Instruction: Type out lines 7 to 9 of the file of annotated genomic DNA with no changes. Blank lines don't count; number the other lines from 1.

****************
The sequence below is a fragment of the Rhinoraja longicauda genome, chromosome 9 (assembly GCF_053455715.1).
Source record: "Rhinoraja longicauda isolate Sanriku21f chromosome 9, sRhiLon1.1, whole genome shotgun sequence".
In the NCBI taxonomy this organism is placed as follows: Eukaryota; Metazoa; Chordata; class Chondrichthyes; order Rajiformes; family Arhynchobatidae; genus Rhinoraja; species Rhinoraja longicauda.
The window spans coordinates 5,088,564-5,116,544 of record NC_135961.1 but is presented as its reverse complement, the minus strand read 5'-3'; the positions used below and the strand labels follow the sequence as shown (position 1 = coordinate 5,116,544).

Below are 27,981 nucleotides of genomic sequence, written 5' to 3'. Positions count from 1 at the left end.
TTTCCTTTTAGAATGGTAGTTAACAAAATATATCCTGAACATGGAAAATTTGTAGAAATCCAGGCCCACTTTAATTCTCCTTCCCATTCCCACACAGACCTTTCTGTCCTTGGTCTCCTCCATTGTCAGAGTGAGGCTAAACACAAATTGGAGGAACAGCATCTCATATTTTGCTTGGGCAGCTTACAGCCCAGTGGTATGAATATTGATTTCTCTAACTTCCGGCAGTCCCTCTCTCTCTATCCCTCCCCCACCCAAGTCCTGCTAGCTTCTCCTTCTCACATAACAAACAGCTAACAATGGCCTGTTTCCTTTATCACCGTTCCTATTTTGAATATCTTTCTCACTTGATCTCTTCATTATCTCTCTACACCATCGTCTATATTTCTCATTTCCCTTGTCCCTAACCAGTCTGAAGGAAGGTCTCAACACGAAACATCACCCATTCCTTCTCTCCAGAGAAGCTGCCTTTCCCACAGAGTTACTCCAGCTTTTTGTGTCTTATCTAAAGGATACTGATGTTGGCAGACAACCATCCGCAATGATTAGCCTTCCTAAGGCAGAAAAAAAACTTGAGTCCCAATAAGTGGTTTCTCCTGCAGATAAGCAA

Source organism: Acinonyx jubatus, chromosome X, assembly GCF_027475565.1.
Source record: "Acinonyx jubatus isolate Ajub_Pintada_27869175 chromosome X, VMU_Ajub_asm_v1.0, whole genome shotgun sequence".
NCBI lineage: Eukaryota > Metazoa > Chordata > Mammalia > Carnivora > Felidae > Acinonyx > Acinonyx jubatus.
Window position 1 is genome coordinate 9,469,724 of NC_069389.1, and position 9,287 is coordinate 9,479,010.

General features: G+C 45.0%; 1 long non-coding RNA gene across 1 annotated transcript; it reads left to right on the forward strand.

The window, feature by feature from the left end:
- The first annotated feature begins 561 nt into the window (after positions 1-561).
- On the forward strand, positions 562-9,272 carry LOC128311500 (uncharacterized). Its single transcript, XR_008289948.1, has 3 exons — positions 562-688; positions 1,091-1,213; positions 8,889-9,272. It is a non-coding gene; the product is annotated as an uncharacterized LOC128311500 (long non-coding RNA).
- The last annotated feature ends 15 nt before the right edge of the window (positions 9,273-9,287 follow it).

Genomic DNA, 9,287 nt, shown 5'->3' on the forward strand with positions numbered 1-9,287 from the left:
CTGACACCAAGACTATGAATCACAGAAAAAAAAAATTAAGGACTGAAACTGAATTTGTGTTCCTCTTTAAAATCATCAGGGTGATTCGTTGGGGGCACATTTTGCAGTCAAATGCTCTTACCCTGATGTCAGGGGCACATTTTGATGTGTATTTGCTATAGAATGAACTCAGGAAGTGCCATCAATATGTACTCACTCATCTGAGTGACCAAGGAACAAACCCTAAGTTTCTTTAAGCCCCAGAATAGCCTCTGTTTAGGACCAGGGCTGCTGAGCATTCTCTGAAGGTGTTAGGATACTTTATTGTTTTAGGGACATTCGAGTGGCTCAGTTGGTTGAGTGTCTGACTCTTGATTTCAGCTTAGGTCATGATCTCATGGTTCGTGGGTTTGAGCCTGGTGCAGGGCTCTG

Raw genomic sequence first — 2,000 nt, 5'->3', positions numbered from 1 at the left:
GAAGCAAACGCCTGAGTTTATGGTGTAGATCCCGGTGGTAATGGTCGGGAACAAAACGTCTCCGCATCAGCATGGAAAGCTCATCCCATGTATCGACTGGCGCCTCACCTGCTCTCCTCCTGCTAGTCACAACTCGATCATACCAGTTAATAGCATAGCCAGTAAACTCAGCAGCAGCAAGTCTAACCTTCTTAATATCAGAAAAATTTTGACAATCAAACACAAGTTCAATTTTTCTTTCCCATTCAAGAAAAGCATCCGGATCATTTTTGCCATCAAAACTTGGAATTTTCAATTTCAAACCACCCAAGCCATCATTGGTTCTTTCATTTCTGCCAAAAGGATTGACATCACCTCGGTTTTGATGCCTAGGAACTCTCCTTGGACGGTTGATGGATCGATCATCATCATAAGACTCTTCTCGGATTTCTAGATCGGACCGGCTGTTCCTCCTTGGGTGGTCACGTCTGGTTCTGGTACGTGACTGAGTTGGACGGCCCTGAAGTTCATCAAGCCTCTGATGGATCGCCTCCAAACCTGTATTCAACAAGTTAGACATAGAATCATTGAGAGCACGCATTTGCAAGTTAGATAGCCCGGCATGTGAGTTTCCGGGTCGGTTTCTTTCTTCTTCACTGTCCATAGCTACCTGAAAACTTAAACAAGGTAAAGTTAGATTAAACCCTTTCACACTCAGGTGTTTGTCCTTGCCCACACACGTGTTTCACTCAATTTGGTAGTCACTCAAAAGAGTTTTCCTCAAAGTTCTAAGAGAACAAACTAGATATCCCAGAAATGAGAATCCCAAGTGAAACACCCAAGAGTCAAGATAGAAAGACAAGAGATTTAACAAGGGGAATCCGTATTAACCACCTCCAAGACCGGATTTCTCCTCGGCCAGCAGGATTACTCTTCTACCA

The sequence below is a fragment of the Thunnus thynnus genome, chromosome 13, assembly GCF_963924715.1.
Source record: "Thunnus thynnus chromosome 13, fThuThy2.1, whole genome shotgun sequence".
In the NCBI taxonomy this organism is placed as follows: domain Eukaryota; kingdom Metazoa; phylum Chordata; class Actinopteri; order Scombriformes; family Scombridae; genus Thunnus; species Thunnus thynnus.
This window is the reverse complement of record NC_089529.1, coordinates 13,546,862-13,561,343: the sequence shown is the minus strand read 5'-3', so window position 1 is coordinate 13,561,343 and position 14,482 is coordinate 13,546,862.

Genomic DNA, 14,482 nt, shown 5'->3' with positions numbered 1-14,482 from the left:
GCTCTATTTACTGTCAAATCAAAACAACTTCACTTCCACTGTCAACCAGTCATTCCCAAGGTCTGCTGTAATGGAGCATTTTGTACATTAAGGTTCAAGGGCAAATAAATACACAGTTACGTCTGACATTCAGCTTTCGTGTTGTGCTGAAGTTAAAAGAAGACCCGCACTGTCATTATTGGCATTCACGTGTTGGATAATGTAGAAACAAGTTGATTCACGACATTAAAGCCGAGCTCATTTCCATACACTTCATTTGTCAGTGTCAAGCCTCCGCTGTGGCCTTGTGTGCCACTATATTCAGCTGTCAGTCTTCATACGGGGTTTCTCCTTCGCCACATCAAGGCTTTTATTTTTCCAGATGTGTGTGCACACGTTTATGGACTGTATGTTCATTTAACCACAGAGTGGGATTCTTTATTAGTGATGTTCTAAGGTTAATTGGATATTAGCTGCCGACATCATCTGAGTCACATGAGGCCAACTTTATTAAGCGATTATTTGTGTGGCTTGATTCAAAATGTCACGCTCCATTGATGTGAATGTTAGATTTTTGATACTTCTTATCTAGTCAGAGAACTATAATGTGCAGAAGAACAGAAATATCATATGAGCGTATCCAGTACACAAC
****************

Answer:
Source organism: Acinonyx jubatus, chromosome X, assembly GCF_027475565.1.
Source record: "Acinonyx jubatus isolate Ajub_Pintada_27869175 chromosome X, VMU_Ajub_asm_v1.0, whole genome shotgun sequence".
NCBI lineage: Eukaryota > Metazoa > Chordata > Mammalia > Carnivora > Felidae > Acinonyx > Acinonyx jubatus.